generations. The opening line of the novel gives a jolt to the reader : “The one thing I had wanted was
not to be like my mother”. (1) This cryptic statement is made by Virmati’s only daughter, Ida, a
divorcee and childless perforce. She could not develop an understanding with her mother during her
life time and after Virmati’s death this realization engulfs her with guilt. Ida sets out on a journey into
her mother’s past by piecing together the fragments of memory in search of a woman she could know
and understand. Virmati had been evasive about her past with Ida, and now she hoped to fill the
critical gaps. The consciousness of the reader shuttles between the present and the past along with
Ida who visits different places and meets her mother’s relatives and acquaintances to know about
Virmati, the woman.

Virmati, being the eldest, is burdened with family duties because of her mother’s incessant
pregnancies. Belonging to an austere and high minded Punjabi family, she grows up with the
conditioning that the duty of every girl ‘is to get married’ and a woman’s ‘shaan’ is in her home and not
in doing a job. She is already engaged to a canal engineer, Inderjeet. However, seeds of aspiration
are planted in Virmati when she sees Shakuntala, her cousin, tasting the ‘wine of freedom’. She
secretly nurtures the desire of being independent and leading a life of her own she wants to shoulder
responsibilities that go beyond a husband and children. She realises that it is useless to look for
answers inside the home as the “language of feeling had never flown” between Virmati and Kasturi,
her mother. She had to look outside .... to education, to freedom and the bright lights of Lahore
College even if “she had to fight her mother who was so sure that her education was practically over”.
(17) Asserting herself, she not only clears her FA but joins A.S. College , “the bastion of male
learning”.

It is here that the Oxford- returned Professor, her neighbour, notices her particularly, ‘flower like,
against a back drop of male students’ and forces himself into her mind and heart by spreading his
anguish at her feet. Caught in the whirlpool of misplaced passion towards the already married
Professor, she has the temerity to spurn marriage, attempts suicide and bears confinement. However,
she does realize the hopelessness of her illicit love when she learns about the pregnancy of the
Professor’s wife. How could it be true? Man professing his love for her on the one hand and making
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his wife pregnant on the other. At this juncture, decisively and brusquely she cuts him saying that
“You think you can do what you like so long as you go on saying you love” and goes to Lahore for
further studies.

Thus far we see the budding of a ‘New Woman’ in Virmati who does not want ‘to be a rubber doll for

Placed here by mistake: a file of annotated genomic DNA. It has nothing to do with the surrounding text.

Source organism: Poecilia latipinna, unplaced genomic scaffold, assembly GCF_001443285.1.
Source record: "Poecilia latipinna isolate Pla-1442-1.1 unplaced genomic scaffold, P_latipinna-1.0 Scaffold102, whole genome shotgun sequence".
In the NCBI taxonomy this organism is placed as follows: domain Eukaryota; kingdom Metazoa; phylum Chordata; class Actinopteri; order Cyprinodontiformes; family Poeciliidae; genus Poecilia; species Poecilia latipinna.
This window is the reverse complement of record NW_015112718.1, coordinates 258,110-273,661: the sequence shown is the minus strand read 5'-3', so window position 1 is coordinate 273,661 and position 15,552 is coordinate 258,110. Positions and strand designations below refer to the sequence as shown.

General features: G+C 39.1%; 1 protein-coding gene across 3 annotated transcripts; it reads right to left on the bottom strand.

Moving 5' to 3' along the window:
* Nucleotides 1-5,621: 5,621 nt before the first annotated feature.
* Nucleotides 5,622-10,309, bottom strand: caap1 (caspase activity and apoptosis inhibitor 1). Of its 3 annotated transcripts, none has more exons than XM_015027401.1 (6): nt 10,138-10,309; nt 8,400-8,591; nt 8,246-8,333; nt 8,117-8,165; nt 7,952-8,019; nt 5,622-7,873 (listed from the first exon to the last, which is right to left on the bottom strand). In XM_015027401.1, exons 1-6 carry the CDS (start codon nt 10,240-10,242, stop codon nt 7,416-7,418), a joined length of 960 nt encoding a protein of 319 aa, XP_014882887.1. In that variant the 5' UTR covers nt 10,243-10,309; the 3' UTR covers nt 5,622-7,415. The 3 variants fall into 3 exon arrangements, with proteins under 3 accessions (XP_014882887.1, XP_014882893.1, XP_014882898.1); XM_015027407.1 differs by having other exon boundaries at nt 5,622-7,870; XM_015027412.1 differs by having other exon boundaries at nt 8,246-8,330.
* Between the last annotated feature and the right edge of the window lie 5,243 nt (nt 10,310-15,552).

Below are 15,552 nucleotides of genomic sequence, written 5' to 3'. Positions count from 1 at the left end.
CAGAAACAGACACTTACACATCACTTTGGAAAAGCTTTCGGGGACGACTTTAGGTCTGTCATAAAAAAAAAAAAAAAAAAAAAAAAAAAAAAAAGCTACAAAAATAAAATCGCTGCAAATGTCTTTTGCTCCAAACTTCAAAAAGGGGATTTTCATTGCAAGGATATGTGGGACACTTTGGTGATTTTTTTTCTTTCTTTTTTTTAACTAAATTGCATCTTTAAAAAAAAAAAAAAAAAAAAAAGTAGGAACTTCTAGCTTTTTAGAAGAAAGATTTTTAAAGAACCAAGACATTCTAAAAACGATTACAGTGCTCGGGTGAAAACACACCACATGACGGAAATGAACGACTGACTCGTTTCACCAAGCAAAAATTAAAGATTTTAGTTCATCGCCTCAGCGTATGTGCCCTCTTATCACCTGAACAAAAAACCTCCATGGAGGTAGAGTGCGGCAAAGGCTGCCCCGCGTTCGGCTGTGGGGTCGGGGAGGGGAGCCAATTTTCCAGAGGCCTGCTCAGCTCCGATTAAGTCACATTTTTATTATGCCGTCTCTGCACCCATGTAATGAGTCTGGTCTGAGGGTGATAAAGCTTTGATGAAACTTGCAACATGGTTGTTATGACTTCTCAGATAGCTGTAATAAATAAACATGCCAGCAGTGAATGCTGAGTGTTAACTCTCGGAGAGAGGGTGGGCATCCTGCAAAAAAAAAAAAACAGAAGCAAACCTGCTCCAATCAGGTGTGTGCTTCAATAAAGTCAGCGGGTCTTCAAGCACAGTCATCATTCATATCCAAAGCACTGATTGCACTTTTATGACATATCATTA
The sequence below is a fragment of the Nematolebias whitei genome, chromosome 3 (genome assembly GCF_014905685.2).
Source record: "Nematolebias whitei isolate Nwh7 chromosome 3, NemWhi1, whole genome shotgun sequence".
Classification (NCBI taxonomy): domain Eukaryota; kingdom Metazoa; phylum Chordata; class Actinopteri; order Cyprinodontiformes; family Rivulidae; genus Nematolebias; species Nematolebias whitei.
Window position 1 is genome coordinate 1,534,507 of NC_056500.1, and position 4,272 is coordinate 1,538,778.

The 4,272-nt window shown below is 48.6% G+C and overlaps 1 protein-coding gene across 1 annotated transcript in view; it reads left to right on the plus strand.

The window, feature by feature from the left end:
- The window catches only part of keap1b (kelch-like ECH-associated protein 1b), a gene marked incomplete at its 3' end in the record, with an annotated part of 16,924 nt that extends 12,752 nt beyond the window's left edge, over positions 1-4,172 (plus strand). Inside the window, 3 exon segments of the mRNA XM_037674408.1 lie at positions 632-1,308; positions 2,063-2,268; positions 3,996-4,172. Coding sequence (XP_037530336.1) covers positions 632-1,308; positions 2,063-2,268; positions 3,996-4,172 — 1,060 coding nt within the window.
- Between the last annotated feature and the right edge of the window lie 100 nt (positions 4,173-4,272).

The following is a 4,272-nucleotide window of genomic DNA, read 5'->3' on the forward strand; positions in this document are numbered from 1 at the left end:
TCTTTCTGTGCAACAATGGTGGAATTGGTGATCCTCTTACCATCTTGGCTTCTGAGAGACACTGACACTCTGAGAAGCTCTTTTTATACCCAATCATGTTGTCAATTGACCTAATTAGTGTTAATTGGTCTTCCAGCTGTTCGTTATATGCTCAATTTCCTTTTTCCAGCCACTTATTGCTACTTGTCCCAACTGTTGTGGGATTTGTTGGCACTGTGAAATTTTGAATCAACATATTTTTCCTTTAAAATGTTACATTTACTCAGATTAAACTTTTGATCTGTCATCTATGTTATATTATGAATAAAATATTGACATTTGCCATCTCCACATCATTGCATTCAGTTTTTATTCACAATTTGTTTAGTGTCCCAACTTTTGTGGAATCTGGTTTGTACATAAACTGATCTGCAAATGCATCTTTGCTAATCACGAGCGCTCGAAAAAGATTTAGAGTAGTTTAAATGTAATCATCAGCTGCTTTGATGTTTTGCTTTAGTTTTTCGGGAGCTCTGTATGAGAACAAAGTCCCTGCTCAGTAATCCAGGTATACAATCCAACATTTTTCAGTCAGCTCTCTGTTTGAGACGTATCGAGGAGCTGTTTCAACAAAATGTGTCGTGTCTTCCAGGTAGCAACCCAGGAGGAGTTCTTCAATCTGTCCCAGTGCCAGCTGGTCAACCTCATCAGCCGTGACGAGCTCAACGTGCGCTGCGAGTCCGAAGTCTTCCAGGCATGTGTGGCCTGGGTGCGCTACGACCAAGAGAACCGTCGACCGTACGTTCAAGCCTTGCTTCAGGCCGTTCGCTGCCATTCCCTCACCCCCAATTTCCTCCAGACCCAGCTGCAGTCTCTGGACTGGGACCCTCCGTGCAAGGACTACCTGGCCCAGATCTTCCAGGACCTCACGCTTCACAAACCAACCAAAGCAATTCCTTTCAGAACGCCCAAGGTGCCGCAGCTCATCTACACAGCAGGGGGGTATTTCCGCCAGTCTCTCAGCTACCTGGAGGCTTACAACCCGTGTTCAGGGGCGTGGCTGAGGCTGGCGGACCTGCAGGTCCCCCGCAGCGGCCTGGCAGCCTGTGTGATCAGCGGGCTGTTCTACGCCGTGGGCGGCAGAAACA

others to move as they willed’ (85) Defying patriarchal notions that enforce a woman towards
domesticity, she asserts her individuality and aspires self-reliance through education. She is not a
silent rebel but is bold, outspoken, determined and action-oriented. She knows she can not depend
upon the Professor to sort out the domestic situation and proceeds to tackle it on her own. Later, she
very decisively and coolly shuns the Professor, ignoring his plea and keeps the reins in her hand. She
displays a marvellous strength of mind in overcoming her dejection. She is ‘strong to bear the pain,
silently, without anyone knowing’. (101) The determined and unperturbed manner in which she burns
the Professor’s letters show her resolution to close the chapter and look forward to a meaningful life in
Lahore.

But does Virmati blossom into a ‘New Woman’ in the real sense? No. Inspite of her initial revolt
against the family and firm stand against the Professor, she succumbs to his implorations and passion
in Lahore . Loss of virginity pricks her conscience but then she overcomes the guilt by rationalizing it
as “outmoded morality”. (114) She had come to Lahore to broaden her horizons but instead she gets
involved in a useless love, doubtful marriage and unwed pregnancy. The initial tenacious and
assertive self gradually wanes away into a pawn whom the Professor tells “just what to look for, what
to admire, what to criticize”. (119) She wants to spread her wings like Swarnalata, her roommate, who
is committed to “meaningful activities” regarding the freedom movement and women’s emancipation.
But her emotional dependence on the Professor who constantly evades the question of marriage,
stops her from doing anything that he disapproves --- “may be I could be like Swarna from the inside,
secretly”. (124) At the Punjab Women’s Student Conference, she is amazed at “how large an area of
life women wanted to appropriate for themselves”. (132) But these larger spaces are not for her. She
wastes her time awaiting the furtive meetings with the Professor in spite of the awareness that there
were “myriad instances of where she felt she had been weak or wronged”. (129) she is being used
and the Professor wants to have the cake and eat it too.. He enjoys the best of the two worlds and is
not there even at the most crucial time when she undergoes the termination of the pregnancy. Even
afterwards when the Professor eventually marries her very reluctantly, she is given a pariah status